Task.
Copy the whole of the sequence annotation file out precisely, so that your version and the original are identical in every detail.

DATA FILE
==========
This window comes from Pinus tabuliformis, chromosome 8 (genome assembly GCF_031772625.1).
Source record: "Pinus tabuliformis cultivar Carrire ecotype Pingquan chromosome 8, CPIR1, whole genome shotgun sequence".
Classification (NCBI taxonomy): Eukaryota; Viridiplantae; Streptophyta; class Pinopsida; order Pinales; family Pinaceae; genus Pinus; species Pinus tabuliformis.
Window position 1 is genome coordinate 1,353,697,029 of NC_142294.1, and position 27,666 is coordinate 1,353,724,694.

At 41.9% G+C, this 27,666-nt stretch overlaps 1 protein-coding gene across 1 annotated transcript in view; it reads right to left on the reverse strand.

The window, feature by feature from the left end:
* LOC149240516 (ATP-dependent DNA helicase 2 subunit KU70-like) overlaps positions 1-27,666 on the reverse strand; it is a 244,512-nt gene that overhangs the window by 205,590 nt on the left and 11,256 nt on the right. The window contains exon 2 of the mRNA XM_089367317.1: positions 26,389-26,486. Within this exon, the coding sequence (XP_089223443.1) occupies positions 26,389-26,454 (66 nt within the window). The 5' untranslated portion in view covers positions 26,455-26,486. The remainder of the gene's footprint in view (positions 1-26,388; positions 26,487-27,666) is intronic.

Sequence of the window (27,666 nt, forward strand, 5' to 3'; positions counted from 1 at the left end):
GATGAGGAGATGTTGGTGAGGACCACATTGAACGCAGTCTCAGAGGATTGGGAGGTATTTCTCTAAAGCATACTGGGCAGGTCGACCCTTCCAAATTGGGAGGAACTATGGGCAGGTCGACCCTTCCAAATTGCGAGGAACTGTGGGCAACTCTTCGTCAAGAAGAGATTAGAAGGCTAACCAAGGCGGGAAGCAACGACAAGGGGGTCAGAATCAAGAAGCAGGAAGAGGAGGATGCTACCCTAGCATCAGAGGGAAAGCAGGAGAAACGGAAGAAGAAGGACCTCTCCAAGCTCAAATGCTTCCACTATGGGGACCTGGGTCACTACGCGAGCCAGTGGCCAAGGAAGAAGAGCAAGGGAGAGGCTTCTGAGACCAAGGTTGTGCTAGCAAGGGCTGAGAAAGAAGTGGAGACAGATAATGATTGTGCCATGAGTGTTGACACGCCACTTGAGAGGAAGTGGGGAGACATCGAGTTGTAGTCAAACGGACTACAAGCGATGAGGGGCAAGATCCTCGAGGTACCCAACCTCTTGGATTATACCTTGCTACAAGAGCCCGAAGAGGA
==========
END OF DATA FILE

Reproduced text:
This window comes from Pinus tabuliformis, chromosome 8 (genome assembly GCF_031772625.1).
Source record: "Pinus tabuliformis cultivar Carrire ecotype Pingquan chromosome 8, CPIR1, whole genome shotgun sequence".
Classification (NCBI taxonomy): Eukaryota; Viridiplantae; Streptophyta; class Pinopsida; order Pinales; family Pinaceae; genus Pinus; species Pinus tabuliformis.
Window position 1 is genome coordinate 1,353,697,029 of NC_142294.1, and position 27,666 is coordinate 1,353,724,694.

At 41.9% G+C, this 27,666-nt stretch overlaps 1 protein-coding gene across 1 annotated transcript in view; it reads right to left on the reverse strand.

The window, feature by feature from the left end:
* LOC149240516 (ATP-dependent DNA helicase 2 subunit KU70-like) overlaps positions 1-27,666 on the reverse strand; it is a 244,512-nt gene that overhangs the window by 205,590 nt on the left and 11,256 nt on the right. The window contains exon 2 of the mRNA XM_089367317.1: positions 26,389-26,486. Within this exon, the coding sequence (XP_089223443.1) occupies positions 26,389-26,454 (66 nt within the window). The 5' untranslated portion in view covers positions 26,455-26,486. The remainder of the gene's footprint in view (positions 1-26,388; positions 26,487-27,666) is intronic.

Sequence of the window (27,666 nt, forward strand, 5' to 3'; positions counted from 1 at the left end):
GATGAGGAGATGTTGGTGAGGACCACATTGAACGCAGTCTCAGAGGATTGGGAGGTATTTCTCTAAAGCATACTGGGCAGGTCGACCCTTCCAAATTGGGAGGAACTATGGGCAGGTCGACCCTTCCAAATTGCGAGGAACTGTGGGCAACTCTTCGTCAAGAAGAGATTAGAAGGCTAACCAAGGCGGGAAGCAACGACAAGGGGGTCAGAATCAAGAAGCAGGAAGAGGAGGATGCTACCCTAGCATCAGAGGGAAAGCAGGAGAAACGGAAGAAGAAGGACCTCTCCAAGCTCAAATGCTTCCACTATGGGGACCTGGGTCACTACGCGAGCCAGTGGCCAAGGAAGAAGAGCAAGGGAGAGGCTTCTGAGACCAAGGTTGTGCTAGCAAGGGCTGAGAAAGAAGTGGAGACAGATAATGATTGTGCCATGAGTGTTGACACGCCACTTGAGAGGAAGTGGGGAGACATCGAGTTGTAGTCAAACGGACTACAAGCGATGAGGGGCAAGATCCTCGAGGTACCCAACCTCTTGGATTATACCTTGCTACAAGAGCCCGAAGAGGA